WASHINGTON, D.C. — The drones are coming.
Transportation Secretary Anthony Foxx and FAA Administrator Michael Huerta revealed at a news conference Sept. 25 that six aerial and video companies have been granted permission to operate unmanned aircraft systems (UAS) in the United States, with a seventh company in line for approval.
The regulatory exemptions are the first step to allowing the film and television industry to use UAS in the National Airspace System.
“Today’s announcement is a significant milestone in broadening commercial UAS use while ensuring we maintain our world-class safety record in all forms of flight,” said Foxx. “These companies are blazing a trail that others are already following, offering the promise of new advances in agriculture and utility safety and maintenance.”
In their applications, the firms said the UAS operators will hold private pilot certificates, keep the drones within line of sight at all times and restrict flights to the “sterile area” on the sets. In granting the exemption, the FAA accepted these safety conditions, adding an inspection of the aircraft before each flight, and prohibiting operations at night.
The agency also will issue Certificates of Waiver or Authorization (COAs) that mandate flight rules and timely reports of any accident or incidents, FAA officials said.
“The applicants submitted UAS flight manuals with detailed safety procedures that were a key factor in our approval of their requests,” said Huerta. “We are thoroughly satisfied these operations will not pose a hazard to other aircraft or to people and property on the ground.”
Former Congressman Chris Dodd, now the chairman of the Motion Picture Association of America, said the motion picture companies involved have diligently worked to arrive at operating procedures that will provide safe operations.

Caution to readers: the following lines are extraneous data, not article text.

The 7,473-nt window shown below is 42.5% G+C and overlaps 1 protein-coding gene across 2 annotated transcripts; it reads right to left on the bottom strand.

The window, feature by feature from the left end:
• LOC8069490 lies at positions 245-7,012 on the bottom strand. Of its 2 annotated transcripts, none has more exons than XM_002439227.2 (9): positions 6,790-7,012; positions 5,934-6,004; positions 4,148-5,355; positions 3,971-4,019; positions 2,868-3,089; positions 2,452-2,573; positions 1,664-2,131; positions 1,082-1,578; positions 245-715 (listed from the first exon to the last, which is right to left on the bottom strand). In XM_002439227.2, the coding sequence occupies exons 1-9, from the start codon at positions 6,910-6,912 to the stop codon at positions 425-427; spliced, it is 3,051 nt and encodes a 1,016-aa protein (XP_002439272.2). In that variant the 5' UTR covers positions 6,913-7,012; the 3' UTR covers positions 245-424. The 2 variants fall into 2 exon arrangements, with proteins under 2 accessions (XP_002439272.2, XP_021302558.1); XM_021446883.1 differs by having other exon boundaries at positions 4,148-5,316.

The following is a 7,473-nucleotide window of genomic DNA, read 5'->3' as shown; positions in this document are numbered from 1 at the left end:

Each company granted an exception had to show the operations will be safe. Flights will be permitted only during daylight hours. Maximum altitude is 400 feet. The vehicles will not need certificates of airworthiness, Foxx said, “based on a finding they do not pose a threat to national airspace users or national security.”
Granting approvals for drones will be a major economic boost, according to Foxx, Huerta, and Dodd.
Foxx and Huerta stressed how their government offices have strived to assure safety both to people and property on the ground and to other aircraft.
Drones have been in use throughout the world, including in the United States, although the FAA is still hammering out regulations for the commercial use of drones.
Still, general aviation pilots — as well as GA’s advocacy groups — remain concerned about sharing the skies with unmanned drones.
The Washington Post reported within the past two years there have been 15 cases of drones flying dangerously close to airports or aircraft carrying passengers. Since 2001, more than 400 large military drones have crashed in major accidents around the world.
Still it’s clear that drones are an inevitable addition to the National Airspace System. In Germany, DHL now uses drones to deliver packages, with plans already announced by Amazon to use drones for deliveries. Drones are also expected to become commonplace in agricultural aviation, pipeline patrols, and other traditional general aviation missions.
You can view the FAA’s exemption grants here.
For more information: FAA.gov